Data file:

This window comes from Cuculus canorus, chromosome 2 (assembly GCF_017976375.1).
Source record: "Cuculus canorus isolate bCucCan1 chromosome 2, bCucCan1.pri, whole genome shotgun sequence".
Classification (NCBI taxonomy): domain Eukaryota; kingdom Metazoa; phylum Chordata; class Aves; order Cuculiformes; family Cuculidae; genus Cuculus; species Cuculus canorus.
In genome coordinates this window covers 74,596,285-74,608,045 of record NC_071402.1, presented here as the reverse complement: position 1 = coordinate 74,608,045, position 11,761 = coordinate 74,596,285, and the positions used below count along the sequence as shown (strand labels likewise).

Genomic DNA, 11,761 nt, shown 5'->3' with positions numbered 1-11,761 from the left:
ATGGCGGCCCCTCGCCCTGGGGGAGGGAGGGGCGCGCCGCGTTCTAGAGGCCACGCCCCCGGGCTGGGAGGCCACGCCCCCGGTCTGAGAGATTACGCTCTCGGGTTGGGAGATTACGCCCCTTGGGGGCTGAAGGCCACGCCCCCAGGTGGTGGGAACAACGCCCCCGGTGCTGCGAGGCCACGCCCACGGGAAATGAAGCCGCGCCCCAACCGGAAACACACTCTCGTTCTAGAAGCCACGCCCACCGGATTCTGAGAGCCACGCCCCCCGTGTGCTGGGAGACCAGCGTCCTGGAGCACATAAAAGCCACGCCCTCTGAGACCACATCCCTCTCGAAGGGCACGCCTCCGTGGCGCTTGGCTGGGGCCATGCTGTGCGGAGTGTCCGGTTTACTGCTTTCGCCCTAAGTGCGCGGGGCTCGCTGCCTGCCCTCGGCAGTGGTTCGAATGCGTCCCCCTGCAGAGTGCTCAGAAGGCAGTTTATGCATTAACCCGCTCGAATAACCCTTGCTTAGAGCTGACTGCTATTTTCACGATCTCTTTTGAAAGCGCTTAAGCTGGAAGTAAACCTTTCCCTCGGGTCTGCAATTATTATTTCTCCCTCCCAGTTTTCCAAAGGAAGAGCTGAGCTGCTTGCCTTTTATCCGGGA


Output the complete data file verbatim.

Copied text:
This window comes from Cuculus canorus, chromosome 2 (assembly GCF_017976375.1).
Source record: "Cuculus canorus isolate bCucCan1 chromosome 2, bCucCan1.pri, whole genome shotgun sequence".
Classification (NCBI taxonomy): domain Eukaryota; kingdom Metazoa; phylum Chordata; class Aves; order Cuculiformes; family Cuculidae; genus Cuculus; species Cuculus canorus.
In genome coordinates this window covers 74,596,285-74,608,045 of record NC_071402.1, presented here as the reverse complement: position 1 = coordinate 74,608,045, position 11,761 = coordinate 74,596,285, and the positions used below count along the sequence as shown (strand labels likewise).

Genomic DNA, 11,761 nt, shown 5'->3' with positions numbered 1-11,761 from the left:
ATGGCGGCCCCTCGCCCTGGGGGAGGGAGGGGCGCGCCGCGTTCTAGAGGCCACGCCCCCGGGCTGGGAGGCCACGCCCCCGGTCTGAGAGATTACGCTCTCGGGTTGGGAGATTACGCCCCTTGGGGGCTGAAGGCCACGCCCCCAGGTGGTGGGAACAACGCCCCCGGTGCTGCGAGGCCACGCCCACGGGAAATGAAGCCGCGCCCCAACCGGAAACACACTCTCGTTCTAGAAGCCACGCCCACCGGATTCTGAGAGCCACGCCCCCCGTGTGCTGGGAGACCAGCGTCCTGGAGCACATAAAAGCCACGCCCTCTGAGACCACATCCCTCTCGAAGGGCACGCCTCCGTGGCGCTTGGCTGGGGCCATGCTGTGCGGAGTGTCCGGTTTACTGCTTTCGCCCTAAGTGCGCGGGGCTCGCTGCCTGCCCTCGGCAGTGGTTCGAATGCGTCCCCCTGCAGAGTGCTCAGAAGGCAGTTTATGCATTAACCCGCTCGAATAACCCTTGCTTAGAGCTGACTGCTATTTTCACGATCTCTTTTGAAAGCGCTTAAGCTGGAAGTAAACCTTTCCCTCGGGTCTGCAATTATTATTTCTCCCTCCCAGTTTTCCAAAGGAAGAGCTGAGCTGCTTGCCTTTTATCCGGGA